On becoming a Maryland Master Naturalist

In partnership with Pickering Creek Audubon Center and Phillips Wharf Environmental Center, Adkins Arboretum is offering Maryland Master Naturalist training for 2015-2016. Beth Lawton, a participant in the training class, plans to chronicle her experience through a series of essays titled “On Becoming a Maryland Master Naturalist.” The first essay, posted here, was written before the program began in late October.

naturalist blog logoChapter One—Anticipation

I am delighted to have signed up for the upcoming Maryland Master Naturalist training program—a one-year stint of monthly training sessions, some field trips and volunteer time, and a second year of volunteer time combined with additional classwork. About a year ago, I signed up for a “scat” class at the Adkins Arboretum—actually a two-hour session on animal tracks and signs—and was so pleased to find that there were actually other adults on the planet who were just as willing and excited to make sample scat out of chocolate brownies as I was.  One or two of them wore nametags that said “Master Naturalist”—first I had heard of such a thing. Of course, I was familiar with the Master Gardener program from years of gardening and attending 4-H programs and herb fairs in my previous environs of the Hudson Valley in New York State. I didn’t have much chance to learn more about the program at the time, but I jumped on the bandwagon when the Arboretum advertised the 2015-2016 training session.

The program’s parent organization is the University of Maryland Extension Program—lots of information is available at their excellent website. Master Naturalist training is a relatively new program—conceived in 2005, with the first class going through the process in 2010. The program is heavily dependent on the host sites (such as Adkins Arboretum) who provide management, supervision, training, and facilities support. Instruction is specific to one of three physiographic regions in Maryland: the Coastal Plain, Piedmont, or Mountain Region. Based near Tuckahoe Creek, halfway between the Chesapeake Bay and the Delaware beaches, I will be learning about the Coastal Plain region. The curriculum will include:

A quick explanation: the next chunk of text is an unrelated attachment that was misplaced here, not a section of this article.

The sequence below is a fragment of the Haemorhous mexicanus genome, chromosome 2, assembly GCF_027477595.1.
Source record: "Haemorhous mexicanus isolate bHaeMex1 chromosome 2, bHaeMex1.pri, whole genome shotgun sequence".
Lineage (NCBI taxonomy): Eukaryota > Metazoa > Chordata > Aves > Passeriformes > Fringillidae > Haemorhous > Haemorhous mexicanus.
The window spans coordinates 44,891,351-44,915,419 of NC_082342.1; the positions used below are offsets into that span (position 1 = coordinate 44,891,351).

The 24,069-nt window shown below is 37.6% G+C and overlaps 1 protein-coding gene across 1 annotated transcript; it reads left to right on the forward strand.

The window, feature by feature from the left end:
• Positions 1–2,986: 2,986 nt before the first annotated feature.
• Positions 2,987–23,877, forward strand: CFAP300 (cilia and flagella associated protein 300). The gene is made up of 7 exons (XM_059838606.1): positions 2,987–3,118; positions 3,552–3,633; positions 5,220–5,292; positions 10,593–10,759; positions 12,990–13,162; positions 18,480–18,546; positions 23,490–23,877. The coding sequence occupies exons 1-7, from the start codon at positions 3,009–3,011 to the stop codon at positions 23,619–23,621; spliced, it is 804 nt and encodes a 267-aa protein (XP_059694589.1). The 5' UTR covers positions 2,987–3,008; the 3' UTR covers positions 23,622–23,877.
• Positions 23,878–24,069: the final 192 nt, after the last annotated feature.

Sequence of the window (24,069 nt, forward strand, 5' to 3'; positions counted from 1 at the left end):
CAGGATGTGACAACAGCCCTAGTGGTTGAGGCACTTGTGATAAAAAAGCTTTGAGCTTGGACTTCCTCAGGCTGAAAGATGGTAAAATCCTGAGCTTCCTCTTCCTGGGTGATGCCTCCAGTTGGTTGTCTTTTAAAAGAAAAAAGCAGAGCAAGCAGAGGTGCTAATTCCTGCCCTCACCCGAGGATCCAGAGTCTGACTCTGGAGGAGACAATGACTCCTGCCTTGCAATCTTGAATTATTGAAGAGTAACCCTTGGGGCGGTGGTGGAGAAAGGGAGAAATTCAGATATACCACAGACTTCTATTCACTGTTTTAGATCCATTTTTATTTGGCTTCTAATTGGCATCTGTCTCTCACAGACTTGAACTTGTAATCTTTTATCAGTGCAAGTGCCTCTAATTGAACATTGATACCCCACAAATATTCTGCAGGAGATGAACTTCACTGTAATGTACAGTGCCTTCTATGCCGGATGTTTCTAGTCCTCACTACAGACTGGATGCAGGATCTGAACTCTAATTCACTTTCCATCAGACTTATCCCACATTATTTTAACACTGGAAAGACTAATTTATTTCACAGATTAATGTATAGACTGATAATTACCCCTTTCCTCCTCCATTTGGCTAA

• Introduction to Maryland Natural History
  • Flora and Fauna: Identification, Behavior, and Taxonomy
  • Fundamental Ecological Principles
  • How Humans Affect the Landscape
  • The Science of Science
  • Teaching and Interpretation

Not only do participants have to clear their schedule for the 60 hours of training the first year (not counting the readings and “homework”), but the program costs each volunteer $250.* I happily completed my application, including contacting three references and filling out a few forms, and participating in a phone interview, and sent off the check when my application was approved. While $250 is a fair chunk of change out of our household budget, I am so enthusiastic about getting the opportunity to learn more about Maryland and nature that it just didn’t seem like a big cost. It’s something akin to buying books or music—in our house, those items are just as vital as milk and bread. I happily buy all my clothes at yard sales and thrift shops, so long as I have funds for learning!